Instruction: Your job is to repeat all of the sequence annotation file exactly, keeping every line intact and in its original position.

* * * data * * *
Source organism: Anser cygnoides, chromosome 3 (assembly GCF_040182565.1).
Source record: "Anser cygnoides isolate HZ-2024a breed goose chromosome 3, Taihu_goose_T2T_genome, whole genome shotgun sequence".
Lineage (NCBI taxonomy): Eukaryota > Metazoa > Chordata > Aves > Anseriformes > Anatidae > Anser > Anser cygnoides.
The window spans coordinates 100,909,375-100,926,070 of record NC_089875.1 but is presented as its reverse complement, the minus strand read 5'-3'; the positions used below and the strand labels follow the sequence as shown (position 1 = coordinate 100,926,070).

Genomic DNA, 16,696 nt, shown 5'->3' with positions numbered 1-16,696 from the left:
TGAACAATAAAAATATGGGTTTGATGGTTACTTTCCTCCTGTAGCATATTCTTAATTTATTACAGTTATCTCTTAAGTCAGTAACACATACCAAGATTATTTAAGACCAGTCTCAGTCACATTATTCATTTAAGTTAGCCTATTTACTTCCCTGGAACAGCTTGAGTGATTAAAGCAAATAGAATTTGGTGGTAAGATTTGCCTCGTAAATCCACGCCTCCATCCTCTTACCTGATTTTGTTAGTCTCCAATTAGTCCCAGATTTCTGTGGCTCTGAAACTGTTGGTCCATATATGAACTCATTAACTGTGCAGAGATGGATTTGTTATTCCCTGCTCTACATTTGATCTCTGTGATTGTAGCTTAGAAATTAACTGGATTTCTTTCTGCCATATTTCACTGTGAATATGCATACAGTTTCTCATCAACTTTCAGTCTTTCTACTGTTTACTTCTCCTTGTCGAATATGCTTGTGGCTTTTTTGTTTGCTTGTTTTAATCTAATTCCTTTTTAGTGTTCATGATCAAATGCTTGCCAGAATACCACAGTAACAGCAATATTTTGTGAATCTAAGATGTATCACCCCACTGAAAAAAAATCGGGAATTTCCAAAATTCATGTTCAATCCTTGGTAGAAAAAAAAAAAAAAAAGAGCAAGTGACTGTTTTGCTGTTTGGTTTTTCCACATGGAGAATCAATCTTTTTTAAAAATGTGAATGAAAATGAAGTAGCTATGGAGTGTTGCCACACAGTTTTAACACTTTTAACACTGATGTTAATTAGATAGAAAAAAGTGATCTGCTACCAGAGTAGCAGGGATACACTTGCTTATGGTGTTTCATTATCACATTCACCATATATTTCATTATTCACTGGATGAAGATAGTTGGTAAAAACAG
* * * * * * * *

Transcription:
Source organism: Anser cygnoides, chromosome 3 (assembly GCF_040182565.1).
Source record: "Anser cygnoides isolate HZ-2024a breed goose chromosome 3, Taihu_goose_T2T_genome, whole genome shotgun sequence".
Lineage (NCBI taxonomy): Eukaryota > Metazoa > Chordata > Aves > Anseriformes > Anatidae > Anser > Anser cygnoides.
The window spans coordinates 100,909,375-100,926,070 of record NC_089875.1 but is presented as its reverse complement, the minus strand read 5'-3'; the positions used below and the strand labels follow the sequence as shown (position 1 = coordinate 100,926,070).

Genomic DNA, 16,696 nt, shown 5'->3' with positions numbered 1-16,696 from the left:
TGAACAATAAAAATATGGGTTTGATGGTTACTTTCCTCCTGTAGCATATTCTTAATTTATTACAGTTATCTCTTAAGTCAGTAACACATACCAAGATTATTTAAGACCAGTCTCAGTCACATTATTCATTTAAGTTAGCCTATTTACTTCCCTGGAACAGCTTGAGTGATTAAAGCAAATAGAATTTGGTGGTAAGATTTGCCTCGTAAATCCACGCCTCCATCCTCTTACCTGATTTTGTTAGTCTCCAATTAGTCCCAGATTTCTGTGGCTCTGAAACTGTTGGTCCATATATGAACTCATTAACTGTGCAGAGATGGATTTGTTATTCCCTGCTCTACATTTGATCTCTGTGATTGTAGCTTAGAAATTAACTGGATTTCTTTCTGCCATATTTCACTGTGAATATGCATACAGTTTCTCATCAACTTTCAGTCTTTCTACTGTTTACTTCTCCTTGTCGAATATGCTTGTGGCTTTTTTGTTTGCTTGTTTTAATCTAATTCCTTTTTAGTGTTCATGATCAAATGCTTGCCAGAATACCACAGTAACAGCAATATTTTGTGAATCTAAGATGTATCACCCCACTGAAAAAAAATCGGGAATTTCCAAAATTCATGTTCAATCCTTGGTAGAAAAAAAAAAAAAAAAGAGCAAGTGACTGTTTTGCTGTTTGGTTTTTCCACATGGAGAATCAATCTTTTTTAAAAATGTGAATGAAAATGAAGTAGCTATGGAGTGTTGCCACACAGTTTTAACACTTTTAACACTGATGTTAATTAGATAGAAAAAAGTGATCTGCTACCAGAGTAGCAGGGATACACTTGCTTATGGTGTTTCATTATCACATTCACCATATATTTCATTATTCACTGGATGAAGATAGTTGGTAAAAACAG